Which new Martin is based on a vintage-reissue with a pronounced low-end? Noooo, the model designation does not begin with a D!
The CEO 8.2E finds inspiration in the Martin Grand Jumbo introduced in 2009, with a distant ancestor in the similarly shaped 1979 J-35E. It’s one of several recent designs issued as part of Chris Martin IV’s personal contribution to his company and family legacy.
The 8.2E shares a pillar of Martin’s flagship D models: a strong low end. Not unlike the oft-copied D-18, there’s an acre or two of perfect mahogany. Meanwhile, the European spruce has undergone Martin’s proprietary Vintage Tone System, which allows them to fine-tune the top to characteristics it might have after aging since the 1930s (not coincidentally about the time big ol’ flattops became a thing). Shiny “liquid metal” bridge pins, with a molecular structure that can add four decibels to the amplitude of a flattop guitar, hold down the nickel alloy Martin Retro strings gauged .012 to .054.
Other features include the same headstock as that on the Martin CF-1 archtop. Enclosed repro vintage-style tuners with amber buttons are a nice lightweight complement to the oversize headstock, helping balance the guitar, which is ergonomically important with such a big instrument.
Speaking of… the body width is 17″, just 1/8″ longer than the CF-1, though it’s much deeper at 4″. And with its Bourbon Burst finish and deep-waisted curves, the CEO 8.2E has a big-time archtop-y vibe. Black and white body binding, diamond/skeleton-pattern inlays, and a bold mother-of-pearl headstock logo all add to a gorgeous, distinctive acoustic.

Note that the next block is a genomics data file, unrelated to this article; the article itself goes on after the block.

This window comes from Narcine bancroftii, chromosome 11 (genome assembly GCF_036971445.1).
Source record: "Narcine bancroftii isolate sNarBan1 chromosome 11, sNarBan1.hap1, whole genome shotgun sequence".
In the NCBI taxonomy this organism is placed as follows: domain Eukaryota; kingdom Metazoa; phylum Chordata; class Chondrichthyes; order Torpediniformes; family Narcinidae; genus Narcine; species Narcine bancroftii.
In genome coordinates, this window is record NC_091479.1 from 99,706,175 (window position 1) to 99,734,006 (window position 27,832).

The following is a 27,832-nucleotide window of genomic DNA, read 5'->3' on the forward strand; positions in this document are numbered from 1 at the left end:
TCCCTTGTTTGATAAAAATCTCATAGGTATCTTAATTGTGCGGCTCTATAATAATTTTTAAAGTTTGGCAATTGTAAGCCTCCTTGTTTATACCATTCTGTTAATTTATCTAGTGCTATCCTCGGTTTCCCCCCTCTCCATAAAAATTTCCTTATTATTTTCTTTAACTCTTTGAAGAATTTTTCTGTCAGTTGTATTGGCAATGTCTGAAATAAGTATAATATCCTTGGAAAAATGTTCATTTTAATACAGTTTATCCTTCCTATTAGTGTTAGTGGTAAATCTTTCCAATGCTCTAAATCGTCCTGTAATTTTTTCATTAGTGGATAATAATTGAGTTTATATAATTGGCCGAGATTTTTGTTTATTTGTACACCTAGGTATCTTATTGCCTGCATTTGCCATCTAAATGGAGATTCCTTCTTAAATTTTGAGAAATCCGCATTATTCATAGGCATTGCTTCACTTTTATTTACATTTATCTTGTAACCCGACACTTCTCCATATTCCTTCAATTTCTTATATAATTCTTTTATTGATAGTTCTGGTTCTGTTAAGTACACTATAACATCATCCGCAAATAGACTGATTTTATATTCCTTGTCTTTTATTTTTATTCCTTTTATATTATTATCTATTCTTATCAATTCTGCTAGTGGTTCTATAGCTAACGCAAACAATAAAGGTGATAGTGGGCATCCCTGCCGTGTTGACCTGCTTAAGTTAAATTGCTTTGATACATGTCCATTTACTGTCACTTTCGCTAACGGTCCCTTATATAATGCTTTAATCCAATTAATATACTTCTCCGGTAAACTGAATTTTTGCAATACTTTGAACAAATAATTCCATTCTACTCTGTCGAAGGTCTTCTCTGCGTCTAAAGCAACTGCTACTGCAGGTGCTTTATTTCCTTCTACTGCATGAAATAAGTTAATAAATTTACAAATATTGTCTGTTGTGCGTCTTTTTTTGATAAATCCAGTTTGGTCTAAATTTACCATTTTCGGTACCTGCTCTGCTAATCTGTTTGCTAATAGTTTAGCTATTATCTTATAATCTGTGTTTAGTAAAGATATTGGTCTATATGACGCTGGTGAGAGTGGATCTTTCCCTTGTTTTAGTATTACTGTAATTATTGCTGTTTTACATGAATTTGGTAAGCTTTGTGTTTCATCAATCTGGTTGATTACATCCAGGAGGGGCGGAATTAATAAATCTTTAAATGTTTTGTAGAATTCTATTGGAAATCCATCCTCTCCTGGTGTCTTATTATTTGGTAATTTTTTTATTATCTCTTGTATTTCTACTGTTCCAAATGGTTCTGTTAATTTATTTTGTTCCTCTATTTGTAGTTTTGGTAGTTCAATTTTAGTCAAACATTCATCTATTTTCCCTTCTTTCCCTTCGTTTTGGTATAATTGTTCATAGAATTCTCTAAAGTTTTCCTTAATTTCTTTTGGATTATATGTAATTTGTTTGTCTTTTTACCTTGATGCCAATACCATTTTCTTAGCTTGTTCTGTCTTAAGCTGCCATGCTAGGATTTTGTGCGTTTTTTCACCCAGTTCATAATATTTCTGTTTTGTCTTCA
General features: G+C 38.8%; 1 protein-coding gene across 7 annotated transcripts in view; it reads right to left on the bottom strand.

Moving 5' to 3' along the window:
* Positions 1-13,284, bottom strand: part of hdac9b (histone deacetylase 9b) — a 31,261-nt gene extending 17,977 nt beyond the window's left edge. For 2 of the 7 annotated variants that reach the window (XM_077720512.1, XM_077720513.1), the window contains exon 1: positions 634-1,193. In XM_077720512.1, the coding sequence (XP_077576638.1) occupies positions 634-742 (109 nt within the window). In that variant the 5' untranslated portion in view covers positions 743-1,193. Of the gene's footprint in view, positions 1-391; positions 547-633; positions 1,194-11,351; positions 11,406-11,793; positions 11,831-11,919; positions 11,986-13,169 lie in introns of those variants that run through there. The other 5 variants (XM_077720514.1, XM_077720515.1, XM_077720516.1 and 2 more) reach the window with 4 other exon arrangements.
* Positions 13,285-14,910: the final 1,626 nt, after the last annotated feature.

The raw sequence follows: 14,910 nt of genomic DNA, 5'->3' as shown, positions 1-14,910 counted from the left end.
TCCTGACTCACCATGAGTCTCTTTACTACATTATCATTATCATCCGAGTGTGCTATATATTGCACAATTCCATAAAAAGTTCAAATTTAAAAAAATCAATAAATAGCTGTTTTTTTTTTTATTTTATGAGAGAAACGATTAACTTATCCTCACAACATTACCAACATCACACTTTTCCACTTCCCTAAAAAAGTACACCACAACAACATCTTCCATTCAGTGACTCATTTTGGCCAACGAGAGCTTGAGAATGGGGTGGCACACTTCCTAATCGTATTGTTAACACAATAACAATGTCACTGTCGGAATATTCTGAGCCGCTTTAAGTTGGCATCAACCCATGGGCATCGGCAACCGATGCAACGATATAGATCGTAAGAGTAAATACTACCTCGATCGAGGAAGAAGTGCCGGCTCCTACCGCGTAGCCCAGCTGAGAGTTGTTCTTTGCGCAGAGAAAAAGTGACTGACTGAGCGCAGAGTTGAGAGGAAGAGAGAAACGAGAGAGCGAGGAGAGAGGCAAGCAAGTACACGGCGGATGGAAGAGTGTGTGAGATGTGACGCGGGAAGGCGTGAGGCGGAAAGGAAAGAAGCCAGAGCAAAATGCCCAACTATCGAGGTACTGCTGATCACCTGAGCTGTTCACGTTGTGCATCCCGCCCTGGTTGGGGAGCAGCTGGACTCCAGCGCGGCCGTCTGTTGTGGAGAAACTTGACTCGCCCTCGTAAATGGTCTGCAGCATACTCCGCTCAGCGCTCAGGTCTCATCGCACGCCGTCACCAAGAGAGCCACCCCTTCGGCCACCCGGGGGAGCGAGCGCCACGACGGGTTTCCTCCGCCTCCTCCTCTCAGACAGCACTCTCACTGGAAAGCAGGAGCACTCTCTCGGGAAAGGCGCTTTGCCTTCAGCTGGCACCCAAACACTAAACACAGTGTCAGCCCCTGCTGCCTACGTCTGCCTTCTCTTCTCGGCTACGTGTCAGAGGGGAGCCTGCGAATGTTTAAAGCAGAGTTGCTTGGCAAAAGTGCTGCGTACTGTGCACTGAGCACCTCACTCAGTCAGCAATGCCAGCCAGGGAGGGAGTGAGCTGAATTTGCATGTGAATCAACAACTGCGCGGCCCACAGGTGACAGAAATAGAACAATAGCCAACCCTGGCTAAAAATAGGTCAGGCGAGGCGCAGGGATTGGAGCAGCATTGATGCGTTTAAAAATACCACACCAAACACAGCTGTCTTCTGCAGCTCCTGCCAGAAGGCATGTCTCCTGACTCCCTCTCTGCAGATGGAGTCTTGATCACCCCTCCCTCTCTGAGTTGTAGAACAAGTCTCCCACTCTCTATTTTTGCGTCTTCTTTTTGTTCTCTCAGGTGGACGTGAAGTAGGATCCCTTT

That big expanse of spruce and mahogany offers a ringing sound when hit with a set of fingerpicks or a stout plectrum, and it sounds very different when heard from in front. The response is a bit shy with bare fingers, but the 8.2E is set up with a hard hitter in mind. Even the oversize pickguard suddenly made sense: it was right in the path of a guitar pick smacking out the intro to “Bye Bye Love” with a good right-hand flourish on the ultimate downstroke. The tight-waisted body design offers a loud and profound but very different response than the oft-imitated Martin dreadnought. Tuning to open G, the ringing common tones of D and G are forceful but not overwhelming. Both a solid open-chord strummer and an aggressive blues fingerpicker will find their match in this stalwart. The ebony fingerboard is 25.4″-scale, and the 1.75″ fingerboard nut width and modern neck that Martin has adopted for many of its new models is comfortable, though wide for smaller hands.
Plugging in the Fishman Blackstack pickup through a Fishman tower in a small club and playing with a lighter touch sounded even across the strings, facilitating a pianistic fingerstyle. Effort was put into setting up the electronics, as the CEO 8.2E has a high feedback threshold, with the low-end boom that often characterizes amplified acoustics easier to control.
The Blackstack is a quiet passive humbucker requiring no batteries, and is designed for acoustic strings. Though not every player will like the aesthetics of the soundhole-mounted Blackstack, Martin simply found the best-sounding pickup for the guitar and gave it the Nazareth touch with an ivoroid cover to match the binding and heel cap.
Martin’s various 0 models are so versatile, and the D’s are known especially for their bluegrass applications. OM models, meanwhile, are prized for the extra drive the longer scale gives them. But the CEO 8.2E has its own personality – and that big Martin sound.
This article originally appeared in VG November 2017 issue. All copyrights are by the author and Vintage Guitar magazine. Unauthorized replication or use is strictly prohibited.